On September 9, I spent a sunny Sunday afternoon in the backyard. We are presently flirting with a three-day return to summer-like temperatures, but the blooms, the pollinators, and the visiting warblers have already left. I am sharing the memory of that afternoon in photographs.
I was delighted by the presence of a Nashville Warbler. I don’t get to see migrating birds in my yard too often, so it was great to just sit and become part of the landscape and observe the warbler and the pollinators on a beautiful afternoon.
I had planted some different goldenrod and asters last fall to see if they would stop the echinacea from taking over the entire back bed now that the shade of the truncated Ohio Buckeye is no longer a force to be reckoned with. After all the rain early in the spring, I have a formidable fortress of goldenrod and heath aster. I think the Nashville was foraging around in the Stiff Goldenrod.
Paper Wasp and Flies on the Showy Goldenrod
While I sat on my biggest new overturned yard waste container, I was fortunate to witness a quick visit from the Ruby-Throated Hummingbird below.
Female Ruby-Throated Hummingbird
I don’t know if I’ve ever seen a large grasshopper in the yard before but this one was having a good time.
The Nashville flew into my Scotch Pine from time to time.
The bees were savoring the last of the sunflowers that the birds and squirrels had planted.
So here’s two more shots of my lovely little Nashville visitor.
Nashvilles were still present last weekend with the Yellow-Rumpeds and Palm Warblers for the tail end of an up-and-down fall warbler migration. With luck I will be back sooner than later with a report from last Saturday’s walk at Columbus Park.
At least today, on Labor Day, I decided to be lazy by not getting up two hours before dawn so I could go birding. After meeting at the destination on Saturday, we canceled the walk due to thunderstorms looming in the wings. Even so, I had stayed back with another participant to get a handle on the layout of the trail setup when suddenly a crash of thunder and lightning striking right in front of us convinced us it was indeed time to leave.
So yesterday I got up and decided I would not go far, but as long as it wasn’t raining or threatening to, I may as well try to see what I could find. I went to Ottawa Trail Woods and encountered some obstacles on the trail (above). It became even more evident that I was the only person to have traversed the river trail in a while as I managed to avoid only one of two spider webs strewn above the footpath. The first sign of life was the deer below.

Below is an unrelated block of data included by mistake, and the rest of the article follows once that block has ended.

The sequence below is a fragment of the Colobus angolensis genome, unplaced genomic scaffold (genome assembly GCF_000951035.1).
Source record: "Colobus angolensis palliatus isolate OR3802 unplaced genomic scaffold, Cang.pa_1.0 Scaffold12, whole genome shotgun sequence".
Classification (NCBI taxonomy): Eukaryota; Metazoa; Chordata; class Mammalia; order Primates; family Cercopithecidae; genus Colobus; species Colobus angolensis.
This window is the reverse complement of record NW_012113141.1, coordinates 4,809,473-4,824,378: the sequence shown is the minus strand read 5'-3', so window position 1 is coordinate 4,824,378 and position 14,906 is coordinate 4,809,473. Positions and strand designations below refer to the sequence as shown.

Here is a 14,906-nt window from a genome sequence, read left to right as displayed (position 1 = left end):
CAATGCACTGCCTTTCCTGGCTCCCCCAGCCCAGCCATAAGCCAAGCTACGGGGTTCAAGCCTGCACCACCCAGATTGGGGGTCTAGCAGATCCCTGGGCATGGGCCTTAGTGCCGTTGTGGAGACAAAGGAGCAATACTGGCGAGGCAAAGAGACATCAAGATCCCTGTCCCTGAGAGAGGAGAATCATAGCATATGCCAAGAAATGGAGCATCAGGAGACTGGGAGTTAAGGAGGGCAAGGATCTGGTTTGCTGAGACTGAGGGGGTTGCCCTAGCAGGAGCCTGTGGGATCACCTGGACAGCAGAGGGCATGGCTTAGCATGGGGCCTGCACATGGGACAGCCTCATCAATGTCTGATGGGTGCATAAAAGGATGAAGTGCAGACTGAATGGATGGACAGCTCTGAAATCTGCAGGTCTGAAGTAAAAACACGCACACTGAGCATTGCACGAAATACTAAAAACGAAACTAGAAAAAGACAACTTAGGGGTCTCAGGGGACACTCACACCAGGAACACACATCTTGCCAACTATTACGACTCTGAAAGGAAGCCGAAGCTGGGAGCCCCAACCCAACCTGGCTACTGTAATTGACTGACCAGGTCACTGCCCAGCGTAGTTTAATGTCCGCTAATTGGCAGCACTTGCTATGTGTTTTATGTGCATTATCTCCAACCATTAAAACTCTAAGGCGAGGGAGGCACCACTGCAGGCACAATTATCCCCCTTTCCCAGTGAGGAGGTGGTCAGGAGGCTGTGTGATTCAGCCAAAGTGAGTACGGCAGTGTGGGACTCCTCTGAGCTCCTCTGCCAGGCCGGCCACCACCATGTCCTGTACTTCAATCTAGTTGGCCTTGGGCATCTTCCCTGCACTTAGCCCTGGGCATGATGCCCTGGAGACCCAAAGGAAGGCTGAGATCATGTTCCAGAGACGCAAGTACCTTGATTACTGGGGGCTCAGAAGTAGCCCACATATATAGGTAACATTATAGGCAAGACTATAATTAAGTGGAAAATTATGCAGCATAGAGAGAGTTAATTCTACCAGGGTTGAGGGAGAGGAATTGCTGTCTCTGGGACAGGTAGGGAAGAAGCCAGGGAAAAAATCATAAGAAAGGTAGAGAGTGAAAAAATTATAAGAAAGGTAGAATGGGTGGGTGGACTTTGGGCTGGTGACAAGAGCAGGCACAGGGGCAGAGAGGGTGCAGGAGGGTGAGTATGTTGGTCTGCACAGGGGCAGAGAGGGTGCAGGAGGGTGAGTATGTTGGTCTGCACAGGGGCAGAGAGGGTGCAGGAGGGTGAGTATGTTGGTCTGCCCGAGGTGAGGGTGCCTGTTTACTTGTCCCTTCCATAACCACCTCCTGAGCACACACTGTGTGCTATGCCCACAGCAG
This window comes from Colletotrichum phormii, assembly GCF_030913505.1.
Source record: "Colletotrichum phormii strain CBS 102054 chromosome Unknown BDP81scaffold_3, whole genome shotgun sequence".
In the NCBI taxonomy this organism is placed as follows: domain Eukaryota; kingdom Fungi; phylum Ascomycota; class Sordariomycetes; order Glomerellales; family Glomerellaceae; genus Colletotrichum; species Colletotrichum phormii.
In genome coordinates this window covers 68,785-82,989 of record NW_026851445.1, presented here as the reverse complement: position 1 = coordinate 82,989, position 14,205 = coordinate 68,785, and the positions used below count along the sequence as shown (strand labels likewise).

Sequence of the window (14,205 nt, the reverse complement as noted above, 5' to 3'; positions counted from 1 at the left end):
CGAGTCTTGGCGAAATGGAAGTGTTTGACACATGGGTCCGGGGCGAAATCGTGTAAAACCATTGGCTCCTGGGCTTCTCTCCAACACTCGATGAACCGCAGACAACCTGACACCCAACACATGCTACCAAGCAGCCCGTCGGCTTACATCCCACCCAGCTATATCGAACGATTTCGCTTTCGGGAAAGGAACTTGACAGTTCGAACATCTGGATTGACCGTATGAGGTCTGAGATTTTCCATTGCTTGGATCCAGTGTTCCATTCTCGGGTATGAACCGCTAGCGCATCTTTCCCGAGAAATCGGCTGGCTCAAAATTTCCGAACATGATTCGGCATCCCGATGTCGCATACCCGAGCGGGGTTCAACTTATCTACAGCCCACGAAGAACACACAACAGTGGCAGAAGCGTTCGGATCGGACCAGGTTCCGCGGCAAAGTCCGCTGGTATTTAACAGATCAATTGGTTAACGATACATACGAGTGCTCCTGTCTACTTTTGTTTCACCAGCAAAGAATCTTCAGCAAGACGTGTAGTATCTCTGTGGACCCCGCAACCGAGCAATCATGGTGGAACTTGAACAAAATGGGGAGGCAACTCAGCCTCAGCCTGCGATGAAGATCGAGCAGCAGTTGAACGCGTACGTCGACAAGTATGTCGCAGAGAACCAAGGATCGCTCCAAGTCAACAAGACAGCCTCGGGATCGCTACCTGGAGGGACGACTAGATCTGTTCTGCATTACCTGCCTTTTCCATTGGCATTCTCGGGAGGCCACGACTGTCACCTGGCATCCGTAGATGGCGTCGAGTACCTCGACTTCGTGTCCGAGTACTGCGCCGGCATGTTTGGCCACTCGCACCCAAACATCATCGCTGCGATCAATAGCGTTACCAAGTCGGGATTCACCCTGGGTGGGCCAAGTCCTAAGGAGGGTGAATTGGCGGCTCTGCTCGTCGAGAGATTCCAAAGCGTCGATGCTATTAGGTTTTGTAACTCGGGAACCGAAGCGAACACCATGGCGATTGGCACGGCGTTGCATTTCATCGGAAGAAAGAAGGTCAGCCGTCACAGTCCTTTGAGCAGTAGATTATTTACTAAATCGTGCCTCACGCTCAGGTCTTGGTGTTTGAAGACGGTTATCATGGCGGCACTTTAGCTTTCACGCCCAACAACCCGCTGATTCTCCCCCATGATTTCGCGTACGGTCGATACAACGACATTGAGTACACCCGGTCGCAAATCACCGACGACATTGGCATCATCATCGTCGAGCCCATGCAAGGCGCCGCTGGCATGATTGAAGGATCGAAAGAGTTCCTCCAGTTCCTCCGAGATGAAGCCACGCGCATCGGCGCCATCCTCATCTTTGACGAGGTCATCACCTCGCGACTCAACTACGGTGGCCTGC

There were not a lot of birds. Or at least not a lot of species. But this time I got to see an Ovenbird for a few seconds although it was nearly the only warbler I saw.
A dozen Common Grackles showed up in the trees right above my head. So much for dark backlit birds.
Ottawa Trail is usually good for Thrushes and I was not entirely disappointed. At least I got to see this Gray-Cheeked long enough to photograph it.
Early on I saw one Cedar Waxwing, but knew there was no such thing as a solitary Cedar Waxwing and on my way back on the trail I encountered at least sixty in the branches of one tree. Click on the upper righthand photo below if you don’t believe me.
The bottomlands by the river were flooded from all the recent rain and I was able to relocate this Great Blue Heron after it flushed, when I surprised it by my walking the path even though at a considerable distance.
I am still puzzled over the image below but the bug capture is more interesting…
So it was mostly distant unspectacular sightings . A Red-Bellied Woodpecker, an Eastern Kingbird…
Indigo Buntings were nearly unrecognizable. The one on the right was an up-and-coming male hiding from me at the Portage which was where I went next.
The Portage still had a couple hummingbirds, perhaps the same ones I saw on Friday. Plenty of Jewelweed everywhere. A few years ago on a September day I saw what seemed like a hundred Ruby-Throated Hummers in one visit, all over the Jewelweed, but it was not repeated yesterday. If you look closely at the third image of the hummer you an see a little bit of red emerging on his young throat.
By the time I got to the Portage it was closer to midday, the heat was becoming oppressive and I didn’t expect to see many birds. So I appreciate one Gray Catbird after hearing them but never catching even a glance at one Friday.
All my bushwhacking resulted in pollen all over the lens hood…
In front of me on the trail, a baby Snapping Turtle.
There were fewer dragonflies than last week. And I keep running into Eastern Commas that don’t want to pose correctly: or is it a Question Mark???
The Robins all seemed to be at Ottawa Trail yesterday with only a few at the Portage. I imagine it’s the same flock going back and forth.
Monarch Butterflies are still coming through, although they will all be down to Mexico soon. Migrations of the soul…
I came up with a new mantra this weekend, so I guess it’s only appropriate on Labor Day that I share it with you. I have been muttering “I have to stop working” for far longer than I want to recall. But I decided now my mantra should be, “I have to start writing.” I have been thinking about a book for the last several years. It changes every five minutes, but I think it’s finally starting to come together in my head because I found the first sentence yesterday. So it’s time to start writing it. Which may make my contributions to this page even more infrequent, I don’t know, it’s hard to imagine writing anything after working all day at a computer in an office. But by declaring my intentions sometimes I can force myself to get going so as not to risk eternal embarrassment. Thank you.